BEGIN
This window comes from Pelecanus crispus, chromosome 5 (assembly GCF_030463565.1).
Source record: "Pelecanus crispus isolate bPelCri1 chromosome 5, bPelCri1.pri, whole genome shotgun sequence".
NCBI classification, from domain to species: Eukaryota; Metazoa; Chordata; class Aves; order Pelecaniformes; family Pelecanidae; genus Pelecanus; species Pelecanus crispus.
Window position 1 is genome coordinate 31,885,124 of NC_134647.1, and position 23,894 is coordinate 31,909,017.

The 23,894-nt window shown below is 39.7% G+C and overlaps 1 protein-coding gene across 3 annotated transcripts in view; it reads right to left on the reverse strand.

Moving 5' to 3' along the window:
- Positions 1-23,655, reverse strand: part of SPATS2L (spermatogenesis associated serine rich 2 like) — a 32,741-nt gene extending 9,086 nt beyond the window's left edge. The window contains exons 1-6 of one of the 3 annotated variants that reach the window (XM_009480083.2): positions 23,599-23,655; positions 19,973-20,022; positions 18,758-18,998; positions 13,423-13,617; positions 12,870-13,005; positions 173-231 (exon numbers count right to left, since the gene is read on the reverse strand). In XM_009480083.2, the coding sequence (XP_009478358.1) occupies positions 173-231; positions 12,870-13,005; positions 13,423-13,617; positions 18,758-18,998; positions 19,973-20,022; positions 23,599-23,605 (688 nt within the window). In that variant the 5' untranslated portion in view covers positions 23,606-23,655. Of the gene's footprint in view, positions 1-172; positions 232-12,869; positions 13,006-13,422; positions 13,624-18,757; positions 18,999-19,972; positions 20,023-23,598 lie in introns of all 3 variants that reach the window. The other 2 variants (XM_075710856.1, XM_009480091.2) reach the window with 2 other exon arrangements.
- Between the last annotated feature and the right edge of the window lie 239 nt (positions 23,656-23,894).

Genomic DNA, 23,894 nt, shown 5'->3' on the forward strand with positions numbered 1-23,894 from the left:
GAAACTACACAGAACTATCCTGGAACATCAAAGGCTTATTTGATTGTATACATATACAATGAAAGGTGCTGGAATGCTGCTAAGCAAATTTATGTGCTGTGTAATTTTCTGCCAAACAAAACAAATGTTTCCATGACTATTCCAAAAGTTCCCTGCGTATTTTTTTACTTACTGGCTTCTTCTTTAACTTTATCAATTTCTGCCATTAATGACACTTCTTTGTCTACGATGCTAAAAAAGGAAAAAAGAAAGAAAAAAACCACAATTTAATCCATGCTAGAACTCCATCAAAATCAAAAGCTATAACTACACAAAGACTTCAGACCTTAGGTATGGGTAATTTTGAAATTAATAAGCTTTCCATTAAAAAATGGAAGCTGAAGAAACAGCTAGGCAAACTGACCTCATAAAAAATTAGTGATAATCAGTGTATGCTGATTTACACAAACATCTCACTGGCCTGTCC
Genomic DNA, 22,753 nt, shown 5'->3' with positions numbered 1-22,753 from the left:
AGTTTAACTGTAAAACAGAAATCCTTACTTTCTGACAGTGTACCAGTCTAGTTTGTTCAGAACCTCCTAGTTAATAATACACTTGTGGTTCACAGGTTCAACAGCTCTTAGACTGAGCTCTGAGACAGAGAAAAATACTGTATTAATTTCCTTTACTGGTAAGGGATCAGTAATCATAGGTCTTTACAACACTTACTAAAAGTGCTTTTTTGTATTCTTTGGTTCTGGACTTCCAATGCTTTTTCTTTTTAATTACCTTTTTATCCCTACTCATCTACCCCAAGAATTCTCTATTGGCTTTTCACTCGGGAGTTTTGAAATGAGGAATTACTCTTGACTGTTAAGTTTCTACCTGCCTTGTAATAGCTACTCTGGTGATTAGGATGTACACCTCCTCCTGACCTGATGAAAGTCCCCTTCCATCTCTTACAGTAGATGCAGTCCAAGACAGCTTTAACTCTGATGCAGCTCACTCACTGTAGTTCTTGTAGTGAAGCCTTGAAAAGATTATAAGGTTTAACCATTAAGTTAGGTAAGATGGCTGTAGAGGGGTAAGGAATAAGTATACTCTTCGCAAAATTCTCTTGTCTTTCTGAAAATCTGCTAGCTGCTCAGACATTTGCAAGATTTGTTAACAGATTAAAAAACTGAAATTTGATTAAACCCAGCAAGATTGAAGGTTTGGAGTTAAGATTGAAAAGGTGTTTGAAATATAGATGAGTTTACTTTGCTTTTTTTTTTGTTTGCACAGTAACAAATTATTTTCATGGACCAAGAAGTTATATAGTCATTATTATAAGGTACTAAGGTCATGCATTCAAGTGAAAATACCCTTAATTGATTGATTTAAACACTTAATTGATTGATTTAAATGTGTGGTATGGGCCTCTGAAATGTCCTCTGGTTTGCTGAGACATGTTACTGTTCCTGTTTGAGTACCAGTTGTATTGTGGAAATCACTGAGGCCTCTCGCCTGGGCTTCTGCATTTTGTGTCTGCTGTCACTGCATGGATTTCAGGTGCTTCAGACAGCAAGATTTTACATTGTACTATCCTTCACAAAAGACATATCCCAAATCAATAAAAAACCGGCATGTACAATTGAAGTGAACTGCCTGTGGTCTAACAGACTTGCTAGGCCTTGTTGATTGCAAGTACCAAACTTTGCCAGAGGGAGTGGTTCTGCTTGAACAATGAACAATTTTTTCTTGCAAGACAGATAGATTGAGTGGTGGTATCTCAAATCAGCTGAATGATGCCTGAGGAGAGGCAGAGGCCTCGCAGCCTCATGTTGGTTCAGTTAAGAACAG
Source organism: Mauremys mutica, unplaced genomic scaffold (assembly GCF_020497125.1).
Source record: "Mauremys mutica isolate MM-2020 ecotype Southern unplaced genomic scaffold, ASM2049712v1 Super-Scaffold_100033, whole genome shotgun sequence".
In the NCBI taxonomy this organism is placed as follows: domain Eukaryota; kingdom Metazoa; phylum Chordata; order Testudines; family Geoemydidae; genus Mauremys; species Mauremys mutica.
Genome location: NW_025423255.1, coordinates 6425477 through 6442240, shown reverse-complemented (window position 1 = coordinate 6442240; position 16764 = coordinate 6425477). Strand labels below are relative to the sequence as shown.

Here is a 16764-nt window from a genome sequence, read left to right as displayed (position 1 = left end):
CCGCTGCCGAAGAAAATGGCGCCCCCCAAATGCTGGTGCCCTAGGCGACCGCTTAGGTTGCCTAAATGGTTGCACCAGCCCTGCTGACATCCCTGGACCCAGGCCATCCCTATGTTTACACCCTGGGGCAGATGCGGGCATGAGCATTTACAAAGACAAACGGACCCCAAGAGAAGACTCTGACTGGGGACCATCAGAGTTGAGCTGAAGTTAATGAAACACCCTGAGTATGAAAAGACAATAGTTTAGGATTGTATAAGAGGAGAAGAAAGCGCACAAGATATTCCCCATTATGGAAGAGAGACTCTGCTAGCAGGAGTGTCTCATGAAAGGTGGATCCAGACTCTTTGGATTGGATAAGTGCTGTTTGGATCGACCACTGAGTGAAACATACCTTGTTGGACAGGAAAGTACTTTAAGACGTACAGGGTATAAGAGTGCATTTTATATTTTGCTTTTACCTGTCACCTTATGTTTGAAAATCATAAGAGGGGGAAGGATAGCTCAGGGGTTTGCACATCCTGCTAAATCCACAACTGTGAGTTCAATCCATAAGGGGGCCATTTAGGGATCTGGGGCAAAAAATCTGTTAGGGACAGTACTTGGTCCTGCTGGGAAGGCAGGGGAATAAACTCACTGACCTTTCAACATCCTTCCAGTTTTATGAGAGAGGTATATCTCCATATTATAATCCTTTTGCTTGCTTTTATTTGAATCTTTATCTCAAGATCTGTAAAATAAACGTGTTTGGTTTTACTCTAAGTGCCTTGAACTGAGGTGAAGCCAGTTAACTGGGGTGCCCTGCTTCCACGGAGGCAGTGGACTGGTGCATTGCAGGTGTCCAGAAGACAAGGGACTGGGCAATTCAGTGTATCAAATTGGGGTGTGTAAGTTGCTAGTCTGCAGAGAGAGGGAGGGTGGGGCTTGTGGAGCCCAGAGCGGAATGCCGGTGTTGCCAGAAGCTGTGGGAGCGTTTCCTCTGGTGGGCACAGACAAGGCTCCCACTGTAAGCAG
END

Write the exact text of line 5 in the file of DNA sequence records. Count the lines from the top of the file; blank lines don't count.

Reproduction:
The 23,894-nt window shown below is 39.7% G+C and overlaps 1 protein-coding gene across 3 annotated transcripts in view; it reads right to left on the reverse strand.